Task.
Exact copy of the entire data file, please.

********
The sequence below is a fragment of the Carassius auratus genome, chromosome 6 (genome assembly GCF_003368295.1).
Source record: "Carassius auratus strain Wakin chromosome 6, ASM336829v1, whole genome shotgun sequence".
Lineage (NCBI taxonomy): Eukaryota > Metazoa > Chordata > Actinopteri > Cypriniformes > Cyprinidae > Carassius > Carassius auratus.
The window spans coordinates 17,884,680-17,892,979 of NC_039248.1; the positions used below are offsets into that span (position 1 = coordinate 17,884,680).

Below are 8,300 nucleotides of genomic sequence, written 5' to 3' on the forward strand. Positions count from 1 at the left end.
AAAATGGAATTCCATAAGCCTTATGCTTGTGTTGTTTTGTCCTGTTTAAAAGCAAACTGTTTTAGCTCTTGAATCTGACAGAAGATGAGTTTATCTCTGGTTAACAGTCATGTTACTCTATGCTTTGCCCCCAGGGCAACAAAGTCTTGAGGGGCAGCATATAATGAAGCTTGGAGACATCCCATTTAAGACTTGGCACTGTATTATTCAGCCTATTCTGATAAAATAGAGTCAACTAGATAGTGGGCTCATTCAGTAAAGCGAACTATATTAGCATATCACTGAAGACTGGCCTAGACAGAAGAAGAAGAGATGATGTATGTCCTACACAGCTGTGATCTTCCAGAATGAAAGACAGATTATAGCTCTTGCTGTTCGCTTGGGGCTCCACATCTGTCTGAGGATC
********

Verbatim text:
The sequence below is a fragment of the Carassius auratus genome, chromosome 6 (genome assembly GCF_003368295.1).
Source record: "Carassius auratus strain Wakin chromosome 6, ASM336829v1, whole genome shotgun sequence".
Lineage (NCBI taxonomy): Eukaryota > Metazoa > Chordata > Actinopteri > Cypriniformes > Cyprinidae > Carassius > Carassius auratus.
The window spans coordinates 17,884,680-17,892,979 of NC_039248.1; the positions used below are offsets into that span (position 1 = coordinate 17,884,680).

Below are 8,300 nucleotides of genomic sequence, written 5' to 3' on the forward strand. Positions count from 1 at the left end.
AAAATGGAATTCCATAAGCCTTATGCTTGTGTTGTTTTGTCCTGTTTAAAAGCAAACTGTTTTAGCTCTTGAATCTGACAGAAGATGAGTTTATCTCTGGTTAACAGTCATGTTACTCTATGCTTTGCCCCCAGGGCAACAAAGTCTTGAGGGGCAGCATATAATGAAGCTTGGAGACATCCCATTTAAGACTTGGCACTGTATTATTCAGCCTATTCTGATAAAATAGAGTCAACTAGATAGTGGGCTCATTCAGTAAAGCGAACTATATTAGCATATCACTGAAGACTGGCCTAGACAGAAGAAGAAGAGATGATGTATGTCCTACACAGCTGTGATCTTCCAGAATGAAAGACAGATTATAGCTCTTGCTGTTCGCTTGGGGCTCCACATCTGTCTGAGGATC